Perhaps the best piece of advice I have ever received was to make a travel journal.
Take a notebook, and make it your own.
I recently made a journal for my friend. I took a plain white journal, and painted the cover and the spine in bright, bleeding colors. I painted the bone dry desert, and pines that would burn your nose like gin; I painted peach sunsets and dirt roads disappearing in ice capped mountains. I wrote on the spine of the journal, EVERYTHING. I headed the first twenty pages with lists for him to fill out– Places I Want to Travel, Things That Make Me Incredibly Sad, Ways I Want to Grow This Year. Sometimes, the hardest part about writing in a journal is tarnishing the first clean, white page. So I went ahead and tarnished it for him.
Write however makes you happy.
Try writing in as many different ways as you can think of. Changing up your posture and your setting can completely change the ideas that flit in and out of your brain. I am sure you are thinking, isn’t this supposed to be a travel journal? Don’t I just record what I do on different days of my trip, like a day planner? The secret to a good travel journal is to remember that you are constantly traveling, in one way or another. The more you write about the small adventures, the more practiced you will be to write gracefully about the bigger ones! Try writing in a garden, beneath a tree, or curled up in a chair with a glass of wine. Try writing naked, or in a bubble bath. Write at midnight by lamplight, or by an open window. Write in cursive and in print, with different colored pens and even markers! Try illustrating the things you write. Try writing down every single thing you see as if you were from another planet, and had never seen it before. The more you reflect on seemingly mundane aspects of your day to day scenery, the more significant your scenery and your travel journal will become.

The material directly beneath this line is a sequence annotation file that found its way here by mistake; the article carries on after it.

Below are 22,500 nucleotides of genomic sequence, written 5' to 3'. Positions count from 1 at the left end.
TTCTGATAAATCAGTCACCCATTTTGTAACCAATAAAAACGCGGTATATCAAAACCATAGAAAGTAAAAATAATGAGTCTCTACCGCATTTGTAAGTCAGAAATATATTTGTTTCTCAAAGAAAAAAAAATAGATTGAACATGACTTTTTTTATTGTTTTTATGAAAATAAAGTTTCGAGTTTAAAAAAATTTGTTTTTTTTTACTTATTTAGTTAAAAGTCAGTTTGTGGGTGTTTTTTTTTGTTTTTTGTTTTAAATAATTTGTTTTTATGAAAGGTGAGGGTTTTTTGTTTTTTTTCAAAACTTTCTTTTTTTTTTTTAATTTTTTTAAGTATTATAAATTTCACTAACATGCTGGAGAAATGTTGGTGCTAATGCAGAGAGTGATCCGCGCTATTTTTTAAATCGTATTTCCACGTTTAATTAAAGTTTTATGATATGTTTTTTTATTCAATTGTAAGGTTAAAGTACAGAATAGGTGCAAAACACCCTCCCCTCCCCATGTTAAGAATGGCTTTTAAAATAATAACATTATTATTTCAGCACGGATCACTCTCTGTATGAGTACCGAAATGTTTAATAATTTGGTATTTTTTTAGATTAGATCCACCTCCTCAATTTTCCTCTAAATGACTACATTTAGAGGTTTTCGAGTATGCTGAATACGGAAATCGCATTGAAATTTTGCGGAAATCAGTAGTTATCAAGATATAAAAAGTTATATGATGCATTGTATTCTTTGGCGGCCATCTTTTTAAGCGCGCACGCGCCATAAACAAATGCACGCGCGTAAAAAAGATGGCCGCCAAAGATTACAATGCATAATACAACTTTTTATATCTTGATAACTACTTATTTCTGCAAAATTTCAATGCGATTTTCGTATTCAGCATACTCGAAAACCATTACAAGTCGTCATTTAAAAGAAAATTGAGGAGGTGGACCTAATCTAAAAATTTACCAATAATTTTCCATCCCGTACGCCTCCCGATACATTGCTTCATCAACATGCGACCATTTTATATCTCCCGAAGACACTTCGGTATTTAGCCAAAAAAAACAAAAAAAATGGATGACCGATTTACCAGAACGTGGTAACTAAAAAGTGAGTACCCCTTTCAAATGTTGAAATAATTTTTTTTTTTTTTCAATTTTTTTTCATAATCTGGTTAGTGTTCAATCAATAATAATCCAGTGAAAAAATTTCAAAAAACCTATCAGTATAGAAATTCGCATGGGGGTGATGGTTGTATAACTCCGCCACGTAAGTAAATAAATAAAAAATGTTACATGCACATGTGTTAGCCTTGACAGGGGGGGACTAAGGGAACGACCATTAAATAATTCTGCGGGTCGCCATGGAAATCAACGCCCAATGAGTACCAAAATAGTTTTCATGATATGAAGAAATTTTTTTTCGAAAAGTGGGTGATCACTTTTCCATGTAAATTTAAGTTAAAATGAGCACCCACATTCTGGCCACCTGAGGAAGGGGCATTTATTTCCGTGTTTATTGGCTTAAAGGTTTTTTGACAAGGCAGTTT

Write every day.
Especially while traveling, but even while at home– write Every Day. Even if you only write down a sentence, or a doodle. Make your travel journal a sort of companion. Confess your secrets, your wants! Write lists, even grocery lists, and quotes that inspire you. The more regularly you begin to write, the more naturally you will write when on the road.
Spare no Detail.
When I was little, my travel journals were so overwrought with adjectives that it took me hours to complete an entry. My family traveled to Greece when I was eight, and I spent three pages of my journal describing the decor of the taxi that took us to the airport. I then spent four more pages describing the inside of the airport, and countless more detailing what I ate on the plane ride. (In case you were wondering– tilapia in lemon sauce, broccoli, and a three musketeer bar.) I reread the journals when I was fifteen and I felt oddly embarrassed over the amount of irrelevant detail. But now, sixteen years after I wrote the journal entries, they are like treasures to me. Every seemingly irrelevant detail paints a vivid picture of the trip and transports me, much like a time capsule, to that day in the airport, that long plane ride, the gorgeous trip to the isle of Spetses. Simple itineraries and daily trip schedules do little to support the imagination; when you are writing a travel journal, spare no detail. Write down every meal, every exchange with friendly strangers, and how the sky looked like a fairy tale at dusk. I usually set aside fifteen minutes at the end of each day to write, while I am on a trip. Years later, you’ll be glad you did.